News Bits

by Luke Muehlhauser on January 21, 2010 in News

I continue to add sites to my Internet Atheism Search Engine. Now searching 436 godless websites.

Tim Challies wrote his third and final letter to me.

Sarah Haskins’ Target Women bits are hilarious, and I don’t even have a vagina. (Sarah makes fun of how women are depicted in advertising).

Finally, here is the shortest genuinely funny philosophy joke I’ve ever heard, courtesy of MC:

Reformed Epistemology is neither.

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{ 16 comments… read them below or add one }

MC January 21, 2010 at 2:19 pm

*bows*

I’ll be here all night, folks.

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Haukur January 21, 2010 at 3:21 pm

Well, Tim sure prepared a nice little smörgåsbord of Bible quotes.

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Jeff H January 21, 2010 at 3:22 pm

Predictable. Challies seems like a nice guy, but somehow ending off a discussion with an atheist (one that’s a former Christian, no less) with a plea for repentance seems like a slap in the face. Not only does he not have the decency to engage anything in Luke’s previous letter, but he treats him like a person who’s never heard the gospel message. Like, “Oh my goodness, I’ve heard that in church over and over again, and told others the same thing, but now that you put it that way, I realize that it makes so much sense!” It’s insulting to be treated like, well, a person who’s “suppressing the truth.” It’s disappointing to have the thought that perhaps Challies was simply playing along with the real discussion in order to put this at the end – like no matter what Luke said in the real discussion, it didn’t matter, because the purpose was to preach to him. And to all of us.

Well, like I said, it’s predictable. I suppose since I’ve come to expect it, I should just stop finding it insulting and start finding it a cause for pity.

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Ryan January 21, 2010 at 3:47 pm

I don’t get the joke. Could you explain it?

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svenjamin January 21, 2010 at 3:50 pm

How about this one:

A physics professor is requesting funding for more specialized research equipment. The harried administrator responds: “Why can’t you be more like the math department? All they need is pencils, paper, and wastebaskets. Or better yet, the philosophy department. They only ever ask for paper and pencils.”

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lukeprog January 21, 2010 at 4:49 pm

Ryan,

Reformed Epistemology is neither Reformed, nor epistemology. :)

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lukeprog January 21, 2010 at 4:50 pm

svenjamin,

Yeah, that’s classic!

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Jake de Backer January 21, 2010 at 5:29 pm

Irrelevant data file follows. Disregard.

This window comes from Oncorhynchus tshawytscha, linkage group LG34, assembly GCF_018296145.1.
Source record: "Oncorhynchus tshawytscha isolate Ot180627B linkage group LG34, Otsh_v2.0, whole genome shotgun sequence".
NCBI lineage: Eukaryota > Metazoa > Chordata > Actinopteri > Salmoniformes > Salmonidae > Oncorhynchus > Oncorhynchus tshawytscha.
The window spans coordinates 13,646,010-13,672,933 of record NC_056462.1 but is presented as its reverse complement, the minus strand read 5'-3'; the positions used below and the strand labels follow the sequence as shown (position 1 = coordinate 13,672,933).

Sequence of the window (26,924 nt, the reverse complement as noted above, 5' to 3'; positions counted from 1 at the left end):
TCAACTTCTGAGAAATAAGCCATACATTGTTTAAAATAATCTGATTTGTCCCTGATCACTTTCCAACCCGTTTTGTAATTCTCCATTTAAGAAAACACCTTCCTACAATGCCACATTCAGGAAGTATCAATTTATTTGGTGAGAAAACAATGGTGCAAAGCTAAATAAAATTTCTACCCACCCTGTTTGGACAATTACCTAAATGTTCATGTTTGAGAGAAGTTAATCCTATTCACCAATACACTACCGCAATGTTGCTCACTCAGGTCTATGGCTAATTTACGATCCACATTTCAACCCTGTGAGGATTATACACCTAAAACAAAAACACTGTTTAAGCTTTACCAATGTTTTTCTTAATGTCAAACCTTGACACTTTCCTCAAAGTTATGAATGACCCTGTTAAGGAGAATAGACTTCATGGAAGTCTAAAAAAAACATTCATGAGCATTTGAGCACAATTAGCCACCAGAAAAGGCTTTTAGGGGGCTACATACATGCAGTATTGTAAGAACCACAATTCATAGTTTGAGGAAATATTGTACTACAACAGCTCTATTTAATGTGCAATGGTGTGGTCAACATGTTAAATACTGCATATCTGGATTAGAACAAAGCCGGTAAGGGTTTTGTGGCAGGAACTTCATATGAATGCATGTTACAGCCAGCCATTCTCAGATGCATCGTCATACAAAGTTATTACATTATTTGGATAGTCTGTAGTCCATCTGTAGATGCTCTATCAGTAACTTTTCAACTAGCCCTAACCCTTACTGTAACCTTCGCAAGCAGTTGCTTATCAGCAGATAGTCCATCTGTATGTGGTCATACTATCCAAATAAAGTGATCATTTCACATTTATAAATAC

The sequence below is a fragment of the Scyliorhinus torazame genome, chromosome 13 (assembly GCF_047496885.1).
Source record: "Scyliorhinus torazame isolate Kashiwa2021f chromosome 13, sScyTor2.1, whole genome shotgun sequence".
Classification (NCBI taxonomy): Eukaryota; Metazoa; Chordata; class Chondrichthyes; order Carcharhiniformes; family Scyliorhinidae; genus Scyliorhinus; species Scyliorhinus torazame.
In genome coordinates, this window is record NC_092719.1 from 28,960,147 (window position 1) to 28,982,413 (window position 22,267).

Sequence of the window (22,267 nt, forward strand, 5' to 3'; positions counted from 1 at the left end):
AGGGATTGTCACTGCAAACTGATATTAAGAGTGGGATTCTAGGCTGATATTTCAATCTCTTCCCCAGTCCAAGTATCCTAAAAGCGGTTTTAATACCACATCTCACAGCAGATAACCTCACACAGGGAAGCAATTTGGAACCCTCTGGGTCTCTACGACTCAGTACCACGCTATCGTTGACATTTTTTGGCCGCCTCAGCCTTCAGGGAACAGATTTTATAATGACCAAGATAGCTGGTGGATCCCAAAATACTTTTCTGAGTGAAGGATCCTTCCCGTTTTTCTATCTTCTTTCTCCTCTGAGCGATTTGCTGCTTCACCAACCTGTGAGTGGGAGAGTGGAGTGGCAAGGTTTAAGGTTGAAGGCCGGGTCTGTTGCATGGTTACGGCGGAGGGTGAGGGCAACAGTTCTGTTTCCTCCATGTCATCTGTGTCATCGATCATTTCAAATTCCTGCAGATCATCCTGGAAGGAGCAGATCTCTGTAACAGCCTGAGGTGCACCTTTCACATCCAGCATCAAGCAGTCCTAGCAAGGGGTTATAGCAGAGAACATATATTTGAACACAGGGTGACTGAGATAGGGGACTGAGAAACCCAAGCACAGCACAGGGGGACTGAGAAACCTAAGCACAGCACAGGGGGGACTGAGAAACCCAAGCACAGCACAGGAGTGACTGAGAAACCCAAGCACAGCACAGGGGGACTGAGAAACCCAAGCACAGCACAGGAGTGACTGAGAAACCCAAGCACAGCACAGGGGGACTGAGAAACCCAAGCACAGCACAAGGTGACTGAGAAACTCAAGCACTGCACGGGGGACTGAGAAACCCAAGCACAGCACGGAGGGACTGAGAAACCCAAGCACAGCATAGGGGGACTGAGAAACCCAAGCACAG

RE: Challies Letter

Dear. God.

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Justfinethanks January 21, 2010 at 5:56 pm

Jake de Backer: RE: Challies LetterDear. God.  

I concur. On the one hand I feel sympathy for him because he is under the false impression that the author of the universe has commanded him to spew this patronizing horseshit.

On the other, does he really think that paraphrasing the final panel of a chick tract will convince someone who has seriously mulled over these issues? Does he seriously not think that atheists haven’t heard this song and dance a thousand times? Does he expect us to have a road to Damascus experience upon hearing it for the thousand and first time?

And finally, it really amazes me that people like Challies are totally unable to conceive that nonbelievers are sincere in their beliefs. I certainly have no doubt he is sincere. We can’t simply be “sincere but mistaken,” we have to be “suppressing the truth.” I’ve said it before and I’ve said it again, if I believed that the Christian god existed in my heart of hearts and wanted to get away with my sins, I wouldn’t be an atheist, I would be a Christian. That way I could pass the buck for my sins to God.

If their explanation for the existence of people who profess atheism is “suppressing the truth,” then the existence of people who claim to be atheists disproves the existence of the Christian God, unless of course they want to argue that atheists are people who WANT to be held accountable for their sins.

Because, after all, an atheist-who-is-secretly-Christian would have to be just that, someone who recognizes that they could get away with their sins, but CHOOSES to take responsibility for them by denying the Christian God.

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lukeprog January 21, 2010 at 6:30 pm

Re: Challies. I know. So sad he addressed nothing that I said, and instead spoke to me as if I didn’t know the gospel. This is the kind of behavior evangelicals encourage.

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Erika January 21, 2010 at 9:47 pm

I too am disappointed with how the Challies exchange went. I suppose the silver lining is that you both were respectful and civil. Maybe your behavior and points will come to mind next time he feels some doubt.

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Edson January 22, 2010 at 6:16 am

You guys need to understand that the way that Tim has chosen to reply was the only best possible way he could have written this – given that this was his final reply to Luke.